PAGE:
Bible Reading Notes Pastor Carl Durham September 8, 2019
no excuse for their venting against God – whether accusing Him of being asleep in Psalm 44:23, or even accusing God of callously hiding His face from their sufferings and forgetting them in verse 24! John Calvin confirms this just criticism when he admits in his commentary on Psalm 44:24 that the holy prayers of this Psalm were in fact “defiled” by such forward, brash complaining against God.
Yet, we must guard against a censoriousness or judgmental spirit against these sons of Korah. For which one of us is able to go through humiliations, mournful tragedies, hungering and thirsting, and especially unjust torments at the hands of a hostile world, – without bitter regrets, doubts about and even recriminations against God? Instead, when we find ourselves like the sons of Korah tempted to speak out against God because of our lot in life, let us keep in mind the way this Psalm ends in verse 26, as proof that the sons of Korah persevered in faith and hope, despite their groans and questionings against God. Utterly exhausted by their litany against God, whom they accuse of “handing them over” (Ps. 44:11), “to be devoured like sheep”, they turn in their exhaustion to more gracious words of submission and trust in vv. 25-26:
We are brought down to the dust; our bodies cling to the ground.
Rise up and help us; redeem us because of your unfailing love. (NIV)
For our soul is bowed down to the dust; our belly clings to the ground.
Rise up; come to our help! Redeem us for the sake of your steadfast love! (ESV)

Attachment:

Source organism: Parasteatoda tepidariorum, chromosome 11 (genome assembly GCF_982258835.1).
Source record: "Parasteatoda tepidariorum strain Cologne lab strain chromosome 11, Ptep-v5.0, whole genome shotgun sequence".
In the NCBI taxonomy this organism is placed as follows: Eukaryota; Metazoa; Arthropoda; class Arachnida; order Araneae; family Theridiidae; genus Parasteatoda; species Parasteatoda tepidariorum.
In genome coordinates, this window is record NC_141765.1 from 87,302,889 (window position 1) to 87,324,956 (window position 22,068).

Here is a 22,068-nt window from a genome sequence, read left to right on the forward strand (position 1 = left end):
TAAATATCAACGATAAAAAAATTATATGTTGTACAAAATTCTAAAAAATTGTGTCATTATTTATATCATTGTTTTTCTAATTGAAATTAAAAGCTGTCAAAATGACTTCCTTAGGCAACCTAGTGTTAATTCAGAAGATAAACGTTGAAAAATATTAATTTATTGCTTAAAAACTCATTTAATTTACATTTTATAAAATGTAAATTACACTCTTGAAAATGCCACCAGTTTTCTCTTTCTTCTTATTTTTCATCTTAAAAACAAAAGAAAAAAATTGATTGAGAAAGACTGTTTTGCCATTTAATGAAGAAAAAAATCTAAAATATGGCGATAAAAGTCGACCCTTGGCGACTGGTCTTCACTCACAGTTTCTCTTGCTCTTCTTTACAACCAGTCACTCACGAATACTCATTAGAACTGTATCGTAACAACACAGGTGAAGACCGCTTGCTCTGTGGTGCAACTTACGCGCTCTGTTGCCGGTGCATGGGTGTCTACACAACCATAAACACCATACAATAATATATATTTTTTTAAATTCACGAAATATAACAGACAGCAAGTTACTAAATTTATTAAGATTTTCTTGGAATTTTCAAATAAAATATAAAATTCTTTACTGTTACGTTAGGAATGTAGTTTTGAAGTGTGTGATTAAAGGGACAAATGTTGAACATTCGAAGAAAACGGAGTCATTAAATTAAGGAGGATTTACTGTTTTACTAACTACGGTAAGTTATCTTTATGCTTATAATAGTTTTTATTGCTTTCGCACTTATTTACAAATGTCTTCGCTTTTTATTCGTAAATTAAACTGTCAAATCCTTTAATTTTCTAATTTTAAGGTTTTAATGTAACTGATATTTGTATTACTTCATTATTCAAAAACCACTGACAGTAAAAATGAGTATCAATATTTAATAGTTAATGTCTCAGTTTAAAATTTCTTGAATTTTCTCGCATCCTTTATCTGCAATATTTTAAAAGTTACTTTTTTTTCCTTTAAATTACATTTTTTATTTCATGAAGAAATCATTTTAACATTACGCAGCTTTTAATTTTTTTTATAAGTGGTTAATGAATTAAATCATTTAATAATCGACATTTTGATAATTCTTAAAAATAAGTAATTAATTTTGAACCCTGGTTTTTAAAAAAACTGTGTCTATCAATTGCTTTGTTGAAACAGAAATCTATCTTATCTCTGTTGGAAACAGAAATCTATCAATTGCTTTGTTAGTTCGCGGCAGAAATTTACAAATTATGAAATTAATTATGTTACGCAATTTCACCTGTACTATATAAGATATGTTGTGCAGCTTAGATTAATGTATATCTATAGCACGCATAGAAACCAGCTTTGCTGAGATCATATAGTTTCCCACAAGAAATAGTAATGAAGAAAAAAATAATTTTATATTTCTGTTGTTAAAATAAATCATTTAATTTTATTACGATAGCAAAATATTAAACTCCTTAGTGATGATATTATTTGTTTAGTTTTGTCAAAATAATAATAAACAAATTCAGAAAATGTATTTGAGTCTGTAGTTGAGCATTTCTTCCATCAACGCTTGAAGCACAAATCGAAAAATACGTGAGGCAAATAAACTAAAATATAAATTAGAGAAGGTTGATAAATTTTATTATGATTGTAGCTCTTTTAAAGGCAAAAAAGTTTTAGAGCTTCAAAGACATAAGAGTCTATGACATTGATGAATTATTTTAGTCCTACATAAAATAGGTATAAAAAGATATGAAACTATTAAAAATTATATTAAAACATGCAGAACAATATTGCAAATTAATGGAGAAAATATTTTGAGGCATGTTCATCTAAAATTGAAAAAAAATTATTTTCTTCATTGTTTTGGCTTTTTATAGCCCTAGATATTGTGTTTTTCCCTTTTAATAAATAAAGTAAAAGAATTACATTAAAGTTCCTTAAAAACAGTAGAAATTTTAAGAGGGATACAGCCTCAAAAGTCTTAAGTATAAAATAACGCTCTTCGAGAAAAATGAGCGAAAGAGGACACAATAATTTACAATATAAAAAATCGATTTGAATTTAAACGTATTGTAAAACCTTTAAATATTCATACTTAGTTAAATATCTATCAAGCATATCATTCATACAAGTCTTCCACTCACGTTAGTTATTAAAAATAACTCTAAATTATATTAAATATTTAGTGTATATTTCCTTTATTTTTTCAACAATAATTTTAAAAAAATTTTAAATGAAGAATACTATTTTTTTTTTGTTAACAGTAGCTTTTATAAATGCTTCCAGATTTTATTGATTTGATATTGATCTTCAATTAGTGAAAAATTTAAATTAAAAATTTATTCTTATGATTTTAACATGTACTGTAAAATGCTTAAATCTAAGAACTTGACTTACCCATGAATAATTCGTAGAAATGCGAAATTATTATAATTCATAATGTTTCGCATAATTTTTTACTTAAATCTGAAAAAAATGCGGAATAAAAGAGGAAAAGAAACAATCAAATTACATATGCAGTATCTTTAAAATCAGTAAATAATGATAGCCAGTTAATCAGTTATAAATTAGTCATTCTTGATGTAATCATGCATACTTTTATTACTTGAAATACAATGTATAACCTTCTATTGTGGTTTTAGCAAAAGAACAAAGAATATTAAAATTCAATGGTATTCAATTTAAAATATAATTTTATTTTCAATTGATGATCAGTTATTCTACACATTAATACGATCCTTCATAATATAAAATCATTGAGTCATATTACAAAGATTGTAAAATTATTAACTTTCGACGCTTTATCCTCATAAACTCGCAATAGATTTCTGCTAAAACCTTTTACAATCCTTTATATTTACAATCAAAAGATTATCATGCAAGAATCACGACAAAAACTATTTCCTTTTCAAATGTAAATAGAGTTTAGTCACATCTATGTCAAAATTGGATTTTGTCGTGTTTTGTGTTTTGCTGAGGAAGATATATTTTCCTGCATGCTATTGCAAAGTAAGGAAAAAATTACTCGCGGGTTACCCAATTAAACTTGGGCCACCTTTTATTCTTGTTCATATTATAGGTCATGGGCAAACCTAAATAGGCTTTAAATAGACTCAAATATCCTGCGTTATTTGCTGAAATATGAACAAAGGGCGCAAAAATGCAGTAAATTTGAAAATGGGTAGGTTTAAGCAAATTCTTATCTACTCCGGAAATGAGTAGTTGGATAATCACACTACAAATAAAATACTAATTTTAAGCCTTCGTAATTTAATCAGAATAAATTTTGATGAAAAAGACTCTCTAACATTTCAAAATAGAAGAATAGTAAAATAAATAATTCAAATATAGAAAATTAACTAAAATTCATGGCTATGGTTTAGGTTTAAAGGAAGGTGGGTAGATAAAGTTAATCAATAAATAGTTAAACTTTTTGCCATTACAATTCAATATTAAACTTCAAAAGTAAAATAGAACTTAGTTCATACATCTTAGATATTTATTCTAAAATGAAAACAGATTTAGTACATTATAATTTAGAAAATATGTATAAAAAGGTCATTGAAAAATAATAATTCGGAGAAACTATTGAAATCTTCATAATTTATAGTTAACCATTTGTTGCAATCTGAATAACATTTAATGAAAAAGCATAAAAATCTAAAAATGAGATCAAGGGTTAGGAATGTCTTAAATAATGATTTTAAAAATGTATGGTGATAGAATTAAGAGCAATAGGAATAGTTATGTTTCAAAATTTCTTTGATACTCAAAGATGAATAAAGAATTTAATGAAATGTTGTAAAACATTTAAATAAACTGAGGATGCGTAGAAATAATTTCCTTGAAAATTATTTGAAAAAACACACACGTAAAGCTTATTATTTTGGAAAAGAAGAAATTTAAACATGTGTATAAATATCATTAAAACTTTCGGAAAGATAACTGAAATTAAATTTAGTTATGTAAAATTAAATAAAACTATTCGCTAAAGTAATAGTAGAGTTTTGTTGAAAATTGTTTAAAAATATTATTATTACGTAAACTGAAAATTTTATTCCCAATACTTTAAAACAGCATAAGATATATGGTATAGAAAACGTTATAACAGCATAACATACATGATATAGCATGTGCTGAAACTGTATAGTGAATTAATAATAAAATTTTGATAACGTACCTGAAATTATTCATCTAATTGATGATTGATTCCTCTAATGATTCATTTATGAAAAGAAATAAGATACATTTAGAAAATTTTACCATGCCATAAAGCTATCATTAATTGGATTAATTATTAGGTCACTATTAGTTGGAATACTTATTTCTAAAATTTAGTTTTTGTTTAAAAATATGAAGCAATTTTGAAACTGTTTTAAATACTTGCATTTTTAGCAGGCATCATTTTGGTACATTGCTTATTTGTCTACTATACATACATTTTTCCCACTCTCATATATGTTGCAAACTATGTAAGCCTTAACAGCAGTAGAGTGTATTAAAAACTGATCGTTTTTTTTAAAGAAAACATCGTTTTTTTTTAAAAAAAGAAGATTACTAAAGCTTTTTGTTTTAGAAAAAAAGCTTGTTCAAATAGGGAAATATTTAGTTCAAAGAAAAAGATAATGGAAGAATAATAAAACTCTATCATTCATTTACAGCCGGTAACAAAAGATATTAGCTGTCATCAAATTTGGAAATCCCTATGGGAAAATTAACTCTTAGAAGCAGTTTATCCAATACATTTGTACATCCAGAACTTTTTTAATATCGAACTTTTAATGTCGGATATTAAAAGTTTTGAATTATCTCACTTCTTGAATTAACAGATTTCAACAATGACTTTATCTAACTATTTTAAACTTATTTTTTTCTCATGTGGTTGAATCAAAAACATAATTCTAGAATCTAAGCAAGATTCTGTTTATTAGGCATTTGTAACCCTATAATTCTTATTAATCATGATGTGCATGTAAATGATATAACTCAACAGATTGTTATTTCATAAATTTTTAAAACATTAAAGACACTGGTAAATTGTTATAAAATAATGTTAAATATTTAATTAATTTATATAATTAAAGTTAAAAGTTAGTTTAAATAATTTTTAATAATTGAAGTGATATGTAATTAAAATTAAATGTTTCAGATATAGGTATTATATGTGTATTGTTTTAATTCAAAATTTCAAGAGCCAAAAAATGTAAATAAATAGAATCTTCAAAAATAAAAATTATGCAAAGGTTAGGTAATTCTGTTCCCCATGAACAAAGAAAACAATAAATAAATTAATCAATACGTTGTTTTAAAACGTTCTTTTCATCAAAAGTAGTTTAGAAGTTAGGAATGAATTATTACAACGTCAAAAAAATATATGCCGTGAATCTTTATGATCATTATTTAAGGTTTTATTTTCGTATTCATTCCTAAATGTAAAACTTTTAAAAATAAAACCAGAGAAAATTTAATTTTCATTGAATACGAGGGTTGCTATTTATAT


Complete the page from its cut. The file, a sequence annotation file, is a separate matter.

Meditate and Pray: Beautiful to see what sheer physical/spiritual exhaustion brings out in the sons of Korah, isn’t it? Instead of accusing God relentlessly with a 2nd person form of address in verses 9-24, describing all that God has unjustly allowed to happen; instead of appealing to their own integrity in verses 17-19: (“We have not been false…. Our hearts have not turned back…. Our feet have not strayed”) – they now turn in Psalm 44:26 and appeal only to God’s covenant faithfulness: “Redeem us for the sake of your steadfast love…” . Ah, sons of Korah – you have learned the secret of the kind of faith which yields itself up to God: When you are weak in your own eyes, then God appears strong on your behalf. Here are some hymns about our struggle, with the Psalmist, to overcome our complaints to rest in God’s unfailing love:
Have you not known, have you not heard
That firm remains on high
The everlasting throne of Him
Who formed the earth and sky?
Are you afraid His power shall fail
When comes your evil day?
And can an all creating arm
Grow weary or decay?
Supreme in wisdom as in power
The Rock of Ages stands,
Though Him you cannot see, nor trace
The working of His hands.
He gives the conquest to the weak,
Supports the fainting heart;
And courage in the evil hour
His heavenly aids impart. (Hymn # 31 in Trinity)
Come, O thou Traveler unknown,
Whom still I hold, but cannot see!
My company before is gone,
And I am left alone with Thee;
With Thee all night I mean to stay,
And wrestle till the break of day.
I need not tell Thee who I am,
My misery and sin declare;
Thyself hast called me by my name,
Look on Thy hands, and read it there;
But who, I ask Thee, who art Thou?
Tell me Thy name, and tell me now.
What though my shrinking flesh complain,
And murmur to contend so long?
I rise superior to my pain,
When I am weak, then I am strong
And when my all of strength shall fail,
I shall with the God-man prevail.
Yield to me now, for I am weak,
But confident in self-despair;
Speak to my heart, in blessings speak,
Be conquered by my instant prayer;
Speak, or Thou never hence shalt move,
And tell me if Thy Name is Love. (Charles Wesley’s hymn on Jacob’s encounter with the Angel)